Right off Interstate 94, wedged just east of pristine Ann Arbor and just southwest of bustling Detroit, there’s a forgotten town of 20,000 called Ypsilanti, Michigan.
If you’ve never heard of Ypsilanti, yes, that’s exactly how it’s spelled. The town’s name derives from one Demetrius Ypsilanti: a Greek war hero immortalized for his service in the War of Independence. Despite all that tradition, as the locals will tell you, natives rarely call it Ypsilanti. Ypsi does just fine.
That’s not all the locals can tell you about Ypsi. In 1960, a little-known pizza shop called Domino’s opened for business there. In 2003, Ypsi’s (in)famous water tower received the honorable designation as the World’s Most Phallic Building. And, in 1986, Ypsilanti saw their home football team secure a Division I bowl victory. That feat hasn’t been achieved since.
Yes, Eastern Michigan University also resides in Ypsi — right beside the penis tower. To say Eastern Michigan dominates town life would be an understatement; not only do over 35% of Ypsilantians qualify as college-aged (18-24), but EMU is by far Ypsi’s largest employer. It seems that EMU brings a beating heart to an otherwise lifeless city — one burned out on the way things are versus the way they used to be.
There used to be a Ford Auto Plant in Ypsi. In fact, after the plant opened in 1932, Henry Ford supposedly roamed its halls. Today, Henry Ford is dead, and so is his plant in Ypsi.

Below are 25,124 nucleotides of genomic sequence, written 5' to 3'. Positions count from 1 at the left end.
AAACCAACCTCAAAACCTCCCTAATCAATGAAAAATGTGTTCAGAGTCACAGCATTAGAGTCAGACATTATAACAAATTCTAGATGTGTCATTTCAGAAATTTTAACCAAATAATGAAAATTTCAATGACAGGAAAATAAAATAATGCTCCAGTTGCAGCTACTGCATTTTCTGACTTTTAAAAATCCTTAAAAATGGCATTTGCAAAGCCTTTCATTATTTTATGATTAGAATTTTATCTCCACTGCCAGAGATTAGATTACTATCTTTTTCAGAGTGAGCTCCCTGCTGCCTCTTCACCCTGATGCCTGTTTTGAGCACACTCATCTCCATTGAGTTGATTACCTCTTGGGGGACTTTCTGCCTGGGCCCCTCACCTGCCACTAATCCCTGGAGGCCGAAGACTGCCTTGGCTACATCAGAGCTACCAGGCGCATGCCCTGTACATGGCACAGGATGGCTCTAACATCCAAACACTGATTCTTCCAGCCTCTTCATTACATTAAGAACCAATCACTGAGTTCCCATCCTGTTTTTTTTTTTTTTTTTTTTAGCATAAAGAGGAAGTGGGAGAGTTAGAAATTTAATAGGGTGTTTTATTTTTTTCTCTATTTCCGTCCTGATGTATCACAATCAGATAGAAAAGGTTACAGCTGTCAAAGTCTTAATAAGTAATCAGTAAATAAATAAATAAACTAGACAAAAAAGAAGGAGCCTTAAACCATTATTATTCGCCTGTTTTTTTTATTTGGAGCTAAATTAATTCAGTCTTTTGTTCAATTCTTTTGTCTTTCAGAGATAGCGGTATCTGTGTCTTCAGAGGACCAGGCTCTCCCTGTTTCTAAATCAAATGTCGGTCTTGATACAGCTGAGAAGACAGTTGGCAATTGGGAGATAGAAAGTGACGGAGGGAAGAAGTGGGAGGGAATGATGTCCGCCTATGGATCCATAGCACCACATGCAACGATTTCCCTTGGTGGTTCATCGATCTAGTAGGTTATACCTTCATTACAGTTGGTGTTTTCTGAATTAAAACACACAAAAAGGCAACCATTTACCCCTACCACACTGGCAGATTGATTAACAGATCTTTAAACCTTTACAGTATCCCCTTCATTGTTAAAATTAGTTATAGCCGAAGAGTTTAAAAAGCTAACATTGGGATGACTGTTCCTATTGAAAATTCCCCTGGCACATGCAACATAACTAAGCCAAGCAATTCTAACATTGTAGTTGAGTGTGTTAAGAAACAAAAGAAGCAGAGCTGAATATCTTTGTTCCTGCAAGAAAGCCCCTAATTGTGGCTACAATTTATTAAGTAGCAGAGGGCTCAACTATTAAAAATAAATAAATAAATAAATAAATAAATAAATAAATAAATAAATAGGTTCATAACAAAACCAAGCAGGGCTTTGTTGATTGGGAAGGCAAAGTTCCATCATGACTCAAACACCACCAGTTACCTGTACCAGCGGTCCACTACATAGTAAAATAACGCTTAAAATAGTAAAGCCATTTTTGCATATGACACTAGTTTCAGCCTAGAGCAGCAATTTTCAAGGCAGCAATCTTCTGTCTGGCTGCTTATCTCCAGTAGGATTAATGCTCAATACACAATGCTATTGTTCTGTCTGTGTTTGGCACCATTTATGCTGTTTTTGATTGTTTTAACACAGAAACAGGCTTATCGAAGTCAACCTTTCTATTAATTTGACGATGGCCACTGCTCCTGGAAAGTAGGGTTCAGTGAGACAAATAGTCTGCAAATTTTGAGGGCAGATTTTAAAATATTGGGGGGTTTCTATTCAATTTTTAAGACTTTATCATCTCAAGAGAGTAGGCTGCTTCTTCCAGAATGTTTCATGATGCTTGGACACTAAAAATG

What began as a 63,000 square-foot hub of industrial, wartime America is now a 715,000 square-foot storage space acknowledged as one of the city’s most dangerous buildings.
You might not be surprised to learn that Ford sold the plant in 2007, two years before the company accepted a $5.9 billion federal loan. What you might be surprised to learn is that, at its height of operations in 1982, the Ford Ypsilanti Plant employed roughly 16 percent of the entire city – about 2,000 people. After the plant folded, those 2,000 people found themselves straight out of work and straight out of luck, which is why Ypsilanti’s population plummeted 34 percent over the last forty years. Over a quarter of Ypsilanti households currently earn less than $15,000 per year, and the Census Bureau reports that 30.4% of people living there do so in poverty.
This is not a story isolated to Ypsi, Michigan. This story has played out in the lives of everyday people across the country. Cars were luxuries in 1932; now they’re necessities. Factory jobs were commonplace in 1932; now they’re getting shipped overseas by the day. It’s just a fact of life.
Amidst all that misery, you might forget about Greek heroes and pizza chains. You might forget about Henry Ford and penis statues. You might even forget that Ypsilanti is home to a football team too, and as it turns out, the people of Ypsilanti certainly did.
In 2015, the team’s second year under head coach Chris Creighton, the Eagles finished 1-11 while averaging under 5,000 fans per game. Their defense allowed an inconceivable 317 rushing yards per game, and the year before, their offense surmised a mere 4.46 yards per play. Thus, nobody was surprised when the Eagles finished dead last in the 2016 MAC Preseason Media Poll, and rumors began swirling as to whether Eastern Michigan truly had any business participating in FBS football in the first place. The team earned their only FBS bowl invitation in 1987 – history so distant, the Eagles still called the Hurons. This is a program that has endured two winless seasons, a 22-game losing streak, shoddy attendance, perpetual coaching turnover, and, to top it all off, an embarrassing, profanity-laced tirade, even as it begs for a $27.3 million subsidy. So maybe those rumors aren’t just rumors. At that point, maybe you have no business playing FBS football.